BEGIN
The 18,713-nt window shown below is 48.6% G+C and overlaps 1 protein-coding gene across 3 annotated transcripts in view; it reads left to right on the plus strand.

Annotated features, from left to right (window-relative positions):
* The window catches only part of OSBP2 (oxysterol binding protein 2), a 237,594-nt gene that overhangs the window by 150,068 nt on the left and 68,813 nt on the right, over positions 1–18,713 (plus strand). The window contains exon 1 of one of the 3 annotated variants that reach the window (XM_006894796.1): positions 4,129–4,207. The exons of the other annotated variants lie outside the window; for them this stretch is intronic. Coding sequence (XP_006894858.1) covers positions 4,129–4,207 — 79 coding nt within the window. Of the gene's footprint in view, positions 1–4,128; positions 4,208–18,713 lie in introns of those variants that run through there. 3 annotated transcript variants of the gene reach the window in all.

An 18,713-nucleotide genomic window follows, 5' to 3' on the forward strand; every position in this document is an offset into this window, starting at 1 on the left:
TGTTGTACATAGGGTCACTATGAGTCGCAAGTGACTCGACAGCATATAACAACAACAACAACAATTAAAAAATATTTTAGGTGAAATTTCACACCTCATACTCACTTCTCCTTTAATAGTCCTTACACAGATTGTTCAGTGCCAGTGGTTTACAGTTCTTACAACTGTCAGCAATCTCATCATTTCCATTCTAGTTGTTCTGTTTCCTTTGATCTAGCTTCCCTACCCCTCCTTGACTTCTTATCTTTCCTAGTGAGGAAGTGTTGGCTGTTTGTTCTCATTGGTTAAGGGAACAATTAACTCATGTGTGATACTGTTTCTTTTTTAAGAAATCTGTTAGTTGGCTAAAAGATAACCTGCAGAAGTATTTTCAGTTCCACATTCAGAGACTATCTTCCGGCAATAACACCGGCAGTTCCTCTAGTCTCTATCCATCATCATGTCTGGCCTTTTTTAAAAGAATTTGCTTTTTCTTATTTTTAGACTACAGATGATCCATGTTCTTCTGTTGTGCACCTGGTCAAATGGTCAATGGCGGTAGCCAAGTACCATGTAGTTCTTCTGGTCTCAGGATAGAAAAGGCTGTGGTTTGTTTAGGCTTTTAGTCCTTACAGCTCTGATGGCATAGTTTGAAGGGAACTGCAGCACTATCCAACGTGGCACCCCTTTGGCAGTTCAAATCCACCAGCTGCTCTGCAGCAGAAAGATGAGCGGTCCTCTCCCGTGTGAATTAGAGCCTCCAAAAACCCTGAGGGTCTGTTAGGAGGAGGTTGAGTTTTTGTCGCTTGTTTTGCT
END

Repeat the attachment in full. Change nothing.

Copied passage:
The 18,713-nt window shown below is 48.6% G+C and overlaps 1 protein-coding gene across 3 annotated transcripts in view; it reads left to right on the plus strand.

Annotated features, from left to right (window-relative positions):
* The window catches only part of OSBP2 (oxysterol binding protein 2), a 237,594-nt gene that overhangs the window by 150,068 nt on the left and 68,813 nt on the right, over positions 1–18,713 (plus strand). The window contains exon 1 of one of the 3 annotated variants that reach the window (XM_006894796.1): positions 4,129–4,207. The exons of the other annotated variants lie outside the window; for them this stretch is intronic. Coding sequence (XP_006894858.1) covers positions 4,129–4,207 — 79 coding nt within the window. Of the gene's footprint in view, positions 1–4,128; positions 4,208–18,713 lie in introns of those variants that run through there. 3 annotated transcript variants of the gene reach the window in all.

An 18,713-nucleotide genomic window follows, 5' to 3' on the forward strand; every position in this document is an offset into this window, starting at 1 on the left:
TGTTGTACATAGGGTCACTATGAGTCGCAAGTGACTCGACAGCATATAACAACAACAACAACAATTAAAAAATATTTTAGGTGAAATTTCACACCTCATACTCACTTCTCCTTTAATAGTCCTTACACAGATTGTTCAGTGCCAGTGGTTTACAGTTCTTACAACTGTCAGCAATCTCATCATTTCCATTCTAGTTGTTCTGTTTCCTTTGATCTAGCTTCCCTACCCCTCCTTGACTTCTTATCTTTCCTAGTGAGGAAGTGTTGGCTGTTTGTTCTCATTGGTTAAGGGAACAATTAACTCATGTGTGATACTGTTTCTTTTTTAAGAAATCTGTTAGTTGGCTAAAAGATAACCTGCAGAAGTATTTTCAGTTCCACATTCAGAGACTATCTTCCGGCAATAACACCGGCAGTTCCTCTAGTCTCTATCCATCATCATGTCTGGCCTTTTTTAAAAGAATTTGCTTTTTCTTATTTTTAGACTACAGATGATCCATGTTCTTCTGTTGTGCACCTGGTCAAATGGTCAATGGCGGTAGCCAAGTACCATGTAGTTCTTCTGGTCTCAGGATAGAAAAGGCTGTGGTTTGTTTAGGCTTTTAGTCCTTACAGCTCTGATGGCATAGTTTGAAGGGAACTGCAGCACTATCCAACGTGGCACCCCTTTGGCAGTTCAAATCCACCAGCTGCTCTGCAGCAGAAAGATGAGCGGTCCTCTCCCGTGTGAATTAGAGCCTCCAAAAACCCTGAGGGTCTGTTAGGAGGAGGTTGAGTTTTTGTCGCTTGTTTTGCT